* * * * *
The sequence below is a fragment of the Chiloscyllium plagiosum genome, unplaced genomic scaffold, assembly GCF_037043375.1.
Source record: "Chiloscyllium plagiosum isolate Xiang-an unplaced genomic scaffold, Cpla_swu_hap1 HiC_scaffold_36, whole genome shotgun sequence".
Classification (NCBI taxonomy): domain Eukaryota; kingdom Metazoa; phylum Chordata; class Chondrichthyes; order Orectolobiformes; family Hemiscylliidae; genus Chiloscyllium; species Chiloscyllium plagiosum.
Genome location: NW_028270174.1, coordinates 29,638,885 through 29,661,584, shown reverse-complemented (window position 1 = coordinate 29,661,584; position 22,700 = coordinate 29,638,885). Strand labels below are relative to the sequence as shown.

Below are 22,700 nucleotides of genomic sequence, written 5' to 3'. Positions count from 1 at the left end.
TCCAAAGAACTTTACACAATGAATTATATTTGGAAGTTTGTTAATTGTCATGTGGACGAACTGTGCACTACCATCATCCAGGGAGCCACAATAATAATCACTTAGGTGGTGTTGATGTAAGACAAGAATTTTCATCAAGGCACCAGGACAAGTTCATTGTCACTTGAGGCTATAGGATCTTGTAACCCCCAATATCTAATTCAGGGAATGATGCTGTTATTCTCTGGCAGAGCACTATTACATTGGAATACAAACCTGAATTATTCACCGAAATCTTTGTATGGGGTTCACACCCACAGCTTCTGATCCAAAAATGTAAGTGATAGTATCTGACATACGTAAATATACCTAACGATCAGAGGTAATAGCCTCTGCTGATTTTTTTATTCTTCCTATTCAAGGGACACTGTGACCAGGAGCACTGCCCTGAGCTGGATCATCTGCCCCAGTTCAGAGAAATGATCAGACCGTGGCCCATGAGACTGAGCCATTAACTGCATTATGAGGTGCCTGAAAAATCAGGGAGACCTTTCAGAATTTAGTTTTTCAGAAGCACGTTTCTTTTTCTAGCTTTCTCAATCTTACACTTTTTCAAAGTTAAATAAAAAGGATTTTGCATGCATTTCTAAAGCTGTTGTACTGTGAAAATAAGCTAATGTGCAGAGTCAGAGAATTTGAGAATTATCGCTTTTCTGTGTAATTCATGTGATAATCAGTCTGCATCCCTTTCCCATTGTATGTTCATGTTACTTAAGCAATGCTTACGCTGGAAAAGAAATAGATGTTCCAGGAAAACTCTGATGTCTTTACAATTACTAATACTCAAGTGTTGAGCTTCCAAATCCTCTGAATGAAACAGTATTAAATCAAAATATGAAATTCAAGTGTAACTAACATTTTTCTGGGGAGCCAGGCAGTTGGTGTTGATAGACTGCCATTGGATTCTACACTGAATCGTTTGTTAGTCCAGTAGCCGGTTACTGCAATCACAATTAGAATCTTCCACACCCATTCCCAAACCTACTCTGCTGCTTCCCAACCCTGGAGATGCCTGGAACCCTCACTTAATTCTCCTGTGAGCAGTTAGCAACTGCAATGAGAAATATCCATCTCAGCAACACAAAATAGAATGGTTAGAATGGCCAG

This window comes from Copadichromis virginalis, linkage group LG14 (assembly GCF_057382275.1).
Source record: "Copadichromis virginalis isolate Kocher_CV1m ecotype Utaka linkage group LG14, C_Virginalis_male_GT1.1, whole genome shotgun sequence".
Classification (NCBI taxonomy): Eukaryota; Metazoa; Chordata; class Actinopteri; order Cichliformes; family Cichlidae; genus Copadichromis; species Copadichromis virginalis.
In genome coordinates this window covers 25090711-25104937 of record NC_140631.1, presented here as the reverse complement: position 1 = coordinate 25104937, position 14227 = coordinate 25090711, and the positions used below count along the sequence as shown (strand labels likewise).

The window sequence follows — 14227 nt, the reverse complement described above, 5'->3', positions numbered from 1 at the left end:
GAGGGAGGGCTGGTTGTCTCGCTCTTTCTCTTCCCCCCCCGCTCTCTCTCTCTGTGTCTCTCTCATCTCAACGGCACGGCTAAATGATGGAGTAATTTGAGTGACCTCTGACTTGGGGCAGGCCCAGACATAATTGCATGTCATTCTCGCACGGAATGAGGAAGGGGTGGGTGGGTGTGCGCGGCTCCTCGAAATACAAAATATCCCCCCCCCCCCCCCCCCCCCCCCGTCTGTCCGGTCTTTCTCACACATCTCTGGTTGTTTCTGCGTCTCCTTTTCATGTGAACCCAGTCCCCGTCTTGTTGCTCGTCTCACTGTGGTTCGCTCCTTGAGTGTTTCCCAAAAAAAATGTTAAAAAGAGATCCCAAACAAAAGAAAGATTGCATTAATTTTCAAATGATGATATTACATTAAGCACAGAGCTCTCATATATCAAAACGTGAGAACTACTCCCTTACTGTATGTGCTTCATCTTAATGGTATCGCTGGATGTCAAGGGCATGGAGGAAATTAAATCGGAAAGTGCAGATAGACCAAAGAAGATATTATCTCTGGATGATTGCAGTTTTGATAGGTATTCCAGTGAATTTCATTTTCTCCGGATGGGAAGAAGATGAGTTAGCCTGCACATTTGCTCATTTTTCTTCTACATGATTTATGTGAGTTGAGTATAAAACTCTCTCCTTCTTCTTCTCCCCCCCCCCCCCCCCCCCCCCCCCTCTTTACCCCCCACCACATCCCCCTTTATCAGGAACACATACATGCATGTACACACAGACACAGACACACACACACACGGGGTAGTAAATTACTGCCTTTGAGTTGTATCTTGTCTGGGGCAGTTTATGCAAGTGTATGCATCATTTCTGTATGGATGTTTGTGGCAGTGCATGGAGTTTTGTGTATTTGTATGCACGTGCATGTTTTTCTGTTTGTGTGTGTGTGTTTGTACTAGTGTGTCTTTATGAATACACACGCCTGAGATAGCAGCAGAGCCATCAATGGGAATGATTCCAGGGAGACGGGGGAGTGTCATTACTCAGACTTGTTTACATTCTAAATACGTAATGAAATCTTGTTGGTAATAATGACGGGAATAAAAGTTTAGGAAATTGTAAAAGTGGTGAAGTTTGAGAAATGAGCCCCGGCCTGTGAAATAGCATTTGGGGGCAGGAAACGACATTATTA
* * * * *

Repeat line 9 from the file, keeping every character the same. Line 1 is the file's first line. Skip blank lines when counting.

Classification (NCBI taxonomy): Eukaryota; Metazoa; Chordata; class Actinopteri; order Cichliformes; family Cichlidae; genus Copadichromis; species Copadichromis virginalis.